Investor group pushes Exxon board for new leadership to challenge CEO

An Exxon gas station is seen in Houston, Texas, U.S., April 30, 2019. REUTERS/Loren Elliott

May 6 (Reuters) - An investor group on Thursday called on Exxon Mobil’s (XOM.N) board to recruit directors and senior executives with energy and clean fuels experience, echoing calls at the center of an ongoing proxy fight.

The Coalition for a Responsible Exxon (CURE), which includes Seattle City Employees Retirement System, Dana Investment Advisors and Interfaith Center on Corporate Responsibility, called on the oil company to tie executive pay more closely to financial performance and greenhouse gas reduction, according to a draft seen by Reuters.

Exxon shareholders on May 26 are set to vote on the biggest corporate battle to be decided on environmental, social and governance criteria. Pitted against Exxon is a tiny hedge fund, Engine No. 1, that has nominated four directors.

A spokesperson for CURE declined to say how many shares of Exxon its 135 members hold. Overall, the group represents $2.5 trillion in assets, it said.

CURE proposes broadening board and management experience, and splitting the Exxon chairman and chief executive roles. Current outside directors include only one member with energy industry experience and overall the board does not have the "confidence or expertise to challenge a powerful CEO/Chairman," it wrote.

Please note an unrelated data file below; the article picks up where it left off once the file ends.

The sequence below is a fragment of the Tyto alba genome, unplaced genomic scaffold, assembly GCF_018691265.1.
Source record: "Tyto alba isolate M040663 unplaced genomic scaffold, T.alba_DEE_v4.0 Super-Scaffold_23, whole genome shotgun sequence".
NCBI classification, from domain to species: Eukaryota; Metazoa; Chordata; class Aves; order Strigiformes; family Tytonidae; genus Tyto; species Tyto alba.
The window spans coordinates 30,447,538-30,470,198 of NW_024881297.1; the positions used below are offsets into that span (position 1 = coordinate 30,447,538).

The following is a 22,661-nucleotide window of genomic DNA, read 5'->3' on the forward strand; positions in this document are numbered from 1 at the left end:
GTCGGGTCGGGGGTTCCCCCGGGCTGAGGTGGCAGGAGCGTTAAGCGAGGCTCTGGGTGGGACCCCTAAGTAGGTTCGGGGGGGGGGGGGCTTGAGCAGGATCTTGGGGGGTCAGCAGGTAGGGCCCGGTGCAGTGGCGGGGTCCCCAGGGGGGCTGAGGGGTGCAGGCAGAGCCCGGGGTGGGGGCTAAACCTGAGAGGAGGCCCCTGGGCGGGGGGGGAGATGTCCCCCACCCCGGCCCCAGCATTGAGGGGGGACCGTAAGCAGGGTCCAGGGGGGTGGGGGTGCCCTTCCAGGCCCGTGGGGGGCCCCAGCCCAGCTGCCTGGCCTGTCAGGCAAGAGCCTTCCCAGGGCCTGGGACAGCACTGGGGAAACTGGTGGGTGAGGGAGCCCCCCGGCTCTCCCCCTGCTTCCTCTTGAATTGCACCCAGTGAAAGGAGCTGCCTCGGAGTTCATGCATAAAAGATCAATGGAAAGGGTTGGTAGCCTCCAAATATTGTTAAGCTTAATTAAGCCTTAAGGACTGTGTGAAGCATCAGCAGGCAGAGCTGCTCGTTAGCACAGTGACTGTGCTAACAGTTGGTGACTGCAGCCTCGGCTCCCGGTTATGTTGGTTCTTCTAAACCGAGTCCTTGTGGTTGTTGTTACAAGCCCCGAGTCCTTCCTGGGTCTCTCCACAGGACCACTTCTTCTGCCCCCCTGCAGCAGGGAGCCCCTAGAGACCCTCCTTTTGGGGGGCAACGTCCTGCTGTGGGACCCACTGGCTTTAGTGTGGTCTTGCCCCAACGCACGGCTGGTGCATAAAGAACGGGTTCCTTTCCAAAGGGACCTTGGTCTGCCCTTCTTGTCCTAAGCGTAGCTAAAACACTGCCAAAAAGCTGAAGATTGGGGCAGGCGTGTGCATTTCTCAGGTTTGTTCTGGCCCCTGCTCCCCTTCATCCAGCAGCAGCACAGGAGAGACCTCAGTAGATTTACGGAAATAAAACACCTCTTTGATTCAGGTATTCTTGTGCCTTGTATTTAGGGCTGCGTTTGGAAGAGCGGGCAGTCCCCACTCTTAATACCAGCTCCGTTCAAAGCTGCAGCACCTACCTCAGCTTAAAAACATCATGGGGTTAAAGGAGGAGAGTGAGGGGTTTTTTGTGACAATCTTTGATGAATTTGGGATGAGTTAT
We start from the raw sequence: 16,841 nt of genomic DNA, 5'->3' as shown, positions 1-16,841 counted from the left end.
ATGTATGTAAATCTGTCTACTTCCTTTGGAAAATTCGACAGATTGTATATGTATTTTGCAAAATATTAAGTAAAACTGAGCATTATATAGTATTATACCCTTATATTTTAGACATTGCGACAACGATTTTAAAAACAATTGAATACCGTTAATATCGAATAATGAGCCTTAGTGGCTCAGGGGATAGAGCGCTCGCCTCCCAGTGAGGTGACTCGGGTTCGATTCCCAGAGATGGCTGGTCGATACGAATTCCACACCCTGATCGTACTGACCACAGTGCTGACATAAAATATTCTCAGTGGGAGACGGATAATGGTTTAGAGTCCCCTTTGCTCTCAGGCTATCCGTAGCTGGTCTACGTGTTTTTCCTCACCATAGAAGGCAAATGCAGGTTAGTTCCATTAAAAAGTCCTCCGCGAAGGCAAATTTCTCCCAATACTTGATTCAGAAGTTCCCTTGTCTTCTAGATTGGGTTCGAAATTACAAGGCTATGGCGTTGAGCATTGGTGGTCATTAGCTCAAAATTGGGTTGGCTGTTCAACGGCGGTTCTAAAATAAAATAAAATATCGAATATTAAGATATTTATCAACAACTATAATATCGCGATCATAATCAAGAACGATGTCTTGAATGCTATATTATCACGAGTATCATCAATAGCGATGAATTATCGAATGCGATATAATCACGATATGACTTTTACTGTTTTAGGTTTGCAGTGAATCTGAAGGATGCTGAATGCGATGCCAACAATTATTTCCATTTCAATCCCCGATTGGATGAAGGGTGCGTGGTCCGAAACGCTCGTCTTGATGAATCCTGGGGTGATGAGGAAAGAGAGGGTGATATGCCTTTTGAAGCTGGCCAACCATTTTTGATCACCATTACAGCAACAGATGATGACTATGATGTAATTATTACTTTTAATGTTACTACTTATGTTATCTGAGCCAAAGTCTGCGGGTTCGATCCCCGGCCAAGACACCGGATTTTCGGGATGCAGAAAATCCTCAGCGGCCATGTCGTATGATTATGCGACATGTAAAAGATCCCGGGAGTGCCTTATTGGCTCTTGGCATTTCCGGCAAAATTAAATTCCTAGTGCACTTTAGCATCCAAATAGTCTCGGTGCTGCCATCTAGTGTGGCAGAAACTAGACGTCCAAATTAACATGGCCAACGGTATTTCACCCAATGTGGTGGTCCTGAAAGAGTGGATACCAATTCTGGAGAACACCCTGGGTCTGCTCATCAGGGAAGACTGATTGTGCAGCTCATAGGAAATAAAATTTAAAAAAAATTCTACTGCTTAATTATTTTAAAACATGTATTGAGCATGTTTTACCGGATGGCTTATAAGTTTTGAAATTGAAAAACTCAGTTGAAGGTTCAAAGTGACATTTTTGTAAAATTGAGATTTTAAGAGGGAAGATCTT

The combined CEO/chairman benefits shareholders and executive pay is determined by a committee of non-employee directors and gear to provide long-term shareholder returns, Exxon spokesman Casey Norton said.

The group's report did not recommend votes for or against existing Exxon directors. Its members do plan to vote for new board leadership, the report said.

Citing what it said was the lack of an energy transition strategy, it called for new hires with experience "in the energy and climate sectors" that could direct investments toward "the energy transition and a decarbonizing global energy economy."

Reporting by Svea Herbst-Bayliss and Jennifer Hiller; Editing by Will Dunham

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